>>>>>> <swift-evolution at swift.org> wrote:
>>>>>> Is there a summary somewhere of the motivation for allowing methods to
>>>>>> be declared non-overridable within open classes?
>>>> [...]
>>>> Garth: I think it's implicit in the reasons to prevent subclassing. The
>>>> mere fact that a class allows subclassing doesn't necessarily mean that
>>>> every member in it is designed to be subclassed. Consider
>>>> `UIViewController`: It's obviously designed to be subclassed, and some
>>>> methods in it (such as `loadView`) are intended to be overridden, but
>>>> others
>>>> (such as `loadViewIfNeeded`) are *not* intended to be overridden.
>>>> And [if UIViewController were to be written in Swift] there'd be a good
>>>> reason why `loadViewIfNeeded` and others of its ilk couldn't be final?
>>>> I don't know UIKit internals, but I could imagine loadViewIfNeeded be
>>>> overridden internally, if one knows the precise internal workings of
>>>> UIViewController. That would require open, to allow overriding
>>>> internally
>>>> but not externally.
>>> I thought about this aspect a little more. I think it's fair to say that
>>> we're breaking new ground for language design here. Classes limiting
>>> inheritance to a certain set of subclasses are nothing new (I've written
>>> &
>>> used classes doing this in C++, Java and C#), but no language that I know
>>> of
>>> allows limiting overrides of a specific public member in such a way. I
>>> think
>>> we need a convincing rationale for making this esoteric middle ground
>>> between final and open members the new default.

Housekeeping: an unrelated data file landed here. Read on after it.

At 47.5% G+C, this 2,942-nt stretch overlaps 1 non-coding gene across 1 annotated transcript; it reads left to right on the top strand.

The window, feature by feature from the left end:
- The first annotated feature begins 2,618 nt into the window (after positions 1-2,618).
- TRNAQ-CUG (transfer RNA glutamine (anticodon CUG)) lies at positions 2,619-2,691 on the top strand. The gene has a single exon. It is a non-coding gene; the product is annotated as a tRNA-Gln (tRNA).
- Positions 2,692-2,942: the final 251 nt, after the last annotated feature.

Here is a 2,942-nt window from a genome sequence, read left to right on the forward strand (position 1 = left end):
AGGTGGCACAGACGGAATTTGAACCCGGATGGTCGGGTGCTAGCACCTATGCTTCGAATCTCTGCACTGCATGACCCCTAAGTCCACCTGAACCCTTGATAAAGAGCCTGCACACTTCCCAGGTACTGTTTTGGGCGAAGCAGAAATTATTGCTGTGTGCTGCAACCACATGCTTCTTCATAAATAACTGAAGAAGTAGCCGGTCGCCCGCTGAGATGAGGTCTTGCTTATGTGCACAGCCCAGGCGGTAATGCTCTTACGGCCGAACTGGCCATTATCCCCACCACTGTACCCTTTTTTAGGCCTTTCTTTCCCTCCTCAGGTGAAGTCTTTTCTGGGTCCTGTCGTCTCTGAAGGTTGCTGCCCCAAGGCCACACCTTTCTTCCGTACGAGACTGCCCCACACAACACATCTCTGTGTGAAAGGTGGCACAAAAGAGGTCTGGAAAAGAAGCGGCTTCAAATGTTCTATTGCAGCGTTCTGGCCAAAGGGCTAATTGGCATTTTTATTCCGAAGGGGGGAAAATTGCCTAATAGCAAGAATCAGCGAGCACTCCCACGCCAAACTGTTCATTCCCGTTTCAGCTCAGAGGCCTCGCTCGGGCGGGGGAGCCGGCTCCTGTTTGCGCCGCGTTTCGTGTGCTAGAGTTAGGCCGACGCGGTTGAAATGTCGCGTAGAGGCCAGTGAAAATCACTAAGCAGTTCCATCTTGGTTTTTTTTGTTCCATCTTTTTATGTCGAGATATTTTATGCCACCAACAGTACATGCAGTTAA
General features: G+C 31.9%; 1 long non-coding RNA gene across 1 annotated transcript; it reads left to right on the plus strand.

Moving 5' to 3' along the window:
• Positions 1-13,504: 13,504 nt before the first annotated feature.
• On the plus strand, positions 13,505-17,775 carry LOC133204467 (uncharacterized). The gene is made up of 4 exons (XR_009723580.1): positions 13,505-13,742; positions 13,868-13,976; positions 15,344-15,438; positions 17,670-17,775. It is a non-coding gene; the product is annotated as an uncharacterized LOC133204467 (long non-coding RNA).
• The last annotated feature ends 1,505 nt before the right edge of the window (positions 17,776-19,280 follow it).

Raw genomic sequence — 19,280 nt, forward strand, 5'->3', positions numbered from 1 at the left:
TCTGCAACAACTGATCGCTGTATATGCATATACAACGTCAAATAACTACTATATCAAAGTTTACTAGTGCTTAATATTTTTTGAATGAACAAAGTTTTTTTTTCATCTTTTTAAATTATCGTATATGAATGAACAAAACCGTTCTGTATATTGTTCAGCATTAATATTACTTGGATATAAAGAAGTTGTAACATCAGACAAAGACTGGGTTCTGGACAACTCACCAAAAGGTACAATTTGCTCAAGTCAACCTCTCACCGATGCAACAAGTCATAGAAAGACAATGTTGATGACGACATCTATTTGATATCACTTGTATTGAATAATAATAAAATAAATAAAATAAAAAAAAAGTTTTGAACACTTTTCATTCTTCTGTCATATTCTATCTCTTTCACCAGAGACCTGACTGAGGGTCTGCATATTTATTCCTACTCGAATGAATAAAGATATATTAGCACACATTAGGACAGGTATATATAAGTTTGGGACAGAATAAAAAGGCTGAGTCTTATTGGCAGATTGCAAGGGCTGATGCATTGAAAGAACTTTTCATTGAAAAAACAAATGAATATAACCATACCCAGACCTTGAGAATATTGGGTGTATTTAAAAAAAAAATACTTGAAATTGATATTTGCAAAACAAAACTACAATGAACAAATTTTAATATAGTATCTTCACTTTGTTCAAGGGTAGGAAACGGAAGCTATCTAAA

>>> The UIKit example above isn't convincing at all. It is already quite easy
>>> to
>>> allow package-internal subclasses to configure the behavior of
>>> loadViewIfNeeded without such a novel language feature. E.g., the UIKit
>>> team
>>> can simply make loadViewIfNeeded call into a non-final but internal
>>> method:
>>> public open class UIViewController {
>>> private var _view: UIView? = nil
>>> public final func loadViewIfNeeded() {
>>> internalLoadViewIfNeeded()
>>> }
>>> internal func internalLoadViewIfNeeded() { // overridable internally
>>> if let view = _view { return }
>>> loadView()
>>> }
>>> public open func loadView() {
>>> // Load it from a nib or whatevs
>>> }
>>> }
>>> I see no drawback to this pattern; it is quite clear and simple.
>>> Therefore,
>>> in the interest of keeping the language free of needless complexity, I
>>> suggest we change the proposal to remove the implicit "sealed" level of
>>> public member overridability, and support only "open" or "final" class
>>> members.
>>> For members, "open" should mean the opposite of "final", with no levels
>>> in
>>> between. Member-level openness should be entirely independent of
>>> visibility;
>>> so it should be possible to say "internal open" to mean an internally
>>> overridable member that's not at all visible outside the module -- the
>>> same
>>> as today's default.
>>> (Note that (on platforms with an Objective-C runtime) "dynamic" provides
>>> a
>>> third level of flexibility for class members; I argue that it should
>>> imply
>>> "open". So in order of increasing flexibility, we'd have "final", "open"
>>> and
>>> "dynamic" members. This seems easy enough to describe and understand.)
>>> I also suggest that for now, we should make neither "final" nor "open"
>>> nor
>>> "dynamic" the default for public members of open classes: we should
>>> rather
>>> require class authors to explicity add one of these qualifiers to all
>>> public
>>> member declarations. This way, we can defer the argument for choosing a
>>> default to a later (additive) proposal, once we have some experience with
>>> this setup. Non-public members can safely keep defaulting to "internal
>>> open", like they do today.
>>> --
>>> Károly
>>> @lorentey
>>> _______________________________________________
>>> swift-evolution mailing list
>>> swift-evolution at swift.org
>>> https://lists.swift.org/mailman/listinfo/swift-evolution
>> _______________________________________________
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> --
> Károly
> @lorentey
> _______________________________________________